Grim play and a dreary final most often come to mind when the 1990 World Cup is discussed, but the life of a 12-year-old Italian boy changed dramatically by what he observed during that month of play.
At the time, attacker Gianluigi Buffon stepped onto the field to score goals rather than prevent them, but watching the heroics of Cameroonian keeper Thomas N’Kono playing in a third World Cup convinced him to take a different path.
Led by N’Kono and striker Roger Milla, Cameroon stunned defending world champion Argentina, 1-0, in its opening game, and made history by being the first African team to reach the quarterfinals of a World Cup. A 3-2 loss to England ended the fairy tale for Cameroon but ignited dreams within Buffon.
“All the eyes of the world were on players like Diego Maradona and Gary Lineker, but I was mesmerised by Thomas N'Kono,” said Buffon to the BBC. “It was the things he did for Cameroon during that World Cup that inspired me to become a goalkeeper myself.”
Apparently, Buffon soon made an impression on N’Kono was well. When the Cameroonian keeper retired he asked Buffon, with Parma at the time prior to his move to Juventus in 2001, to play in his farewell game.
“I first met him when he was 20 and he was with Parma,” N'Kono said. “A year later, I asked him to play in my farewell game in Cameroon. He said 'yes, no problem', but I never thought he would come. Then, at the last minute, he called me to say he was at the airport about to come to Cameroon. It was amazing."
Amazing is the right word to describe the career of Buffon, who is Italy’s all-time caps leader with 168 and was selected to five World Cup teams, including the 2006 squad that captured the trophy. At the club level, he helped Parma win a UEFA Cup in 1999 and made 220 appearances in all competitions; for Juventus has won eight Serie A titles and is second on its all-time list with 621 games played.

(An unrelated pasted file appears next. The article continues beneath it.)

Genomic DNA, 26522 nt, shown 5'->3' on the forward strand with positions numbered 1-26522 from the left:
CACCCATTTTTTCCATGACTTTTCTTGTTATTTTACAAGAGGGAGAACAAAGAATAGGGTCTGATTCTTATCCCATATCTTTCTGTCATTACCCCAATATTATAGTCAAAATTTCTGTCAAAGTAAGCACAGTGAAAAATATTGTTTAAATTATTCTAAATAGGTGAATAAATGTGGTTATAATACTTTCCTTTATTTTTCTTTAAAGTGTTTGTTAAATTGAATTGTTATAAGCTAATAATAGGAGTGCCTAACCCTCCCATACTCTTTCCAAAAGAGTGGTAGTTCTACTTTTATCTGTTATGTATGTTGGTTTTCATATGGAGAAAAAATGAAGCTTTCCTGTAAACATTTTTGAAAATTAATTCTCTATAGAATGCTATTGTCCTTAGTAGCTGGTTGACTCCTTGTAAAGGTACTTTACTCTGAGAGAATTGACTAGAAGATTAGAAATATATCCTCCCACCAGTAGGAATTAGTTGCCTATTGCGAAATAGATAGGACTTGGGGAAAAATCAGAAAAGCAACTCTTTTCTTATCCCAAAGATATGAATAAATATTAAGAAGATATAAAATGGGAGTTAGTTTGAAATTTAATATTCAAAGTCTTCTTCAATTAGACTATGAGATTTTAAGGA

About the only item missing from the resume is a Champions League winners’ medal, which he can collect Saturday if Juve beats Real Madrid in the final. He and Juve lost in the 2003 and 2015 finals, and if the Italian giant loses to Real, it will tie Benfica for the most losses in a European Cup/Champions League final (7).
“I have always maintained that, in football, making the final means nothing if you don't win it,” said Buffon. “I don't look at the Champions League as the trophy that evades me - but, yes, it is a big dream for me to win it.
“It would be great joy. There's nothing better in life than getting your reward, because you know how hard you've worked, how much you've sweated for it - and with team-mates who've worked even more to get it.”
At 39, Buffon has shown no signs of slowing down or losing his ability or enthusiasm. His presence in the final for Juve has drawn a lot of sentimental support, and not only from former teammates such as Gianluca Zambrotta, who captained the World Cup-winning team in 2006. "He deserves to win this trophy,” said Zambrotta.
That sentiment is shared by many of his rivals and colleagues, including a goalkeeper who has won the same trophies for Spain and Real Madrid.
“If they weren't up against Madrid, I would want to him to win the Champions with all my heart,” said Iker Casillas, who left Real for Porto in 2015. “He deserves it - Gigi shouldn't end his career without a Champions League.”
Buffon’s childhood idol has some advice to go along with his best wishes. “Enjoy it - enjoy it like you always have,” N’Kono said. “If you enjoy what you do in life you will always do it without any pressure.”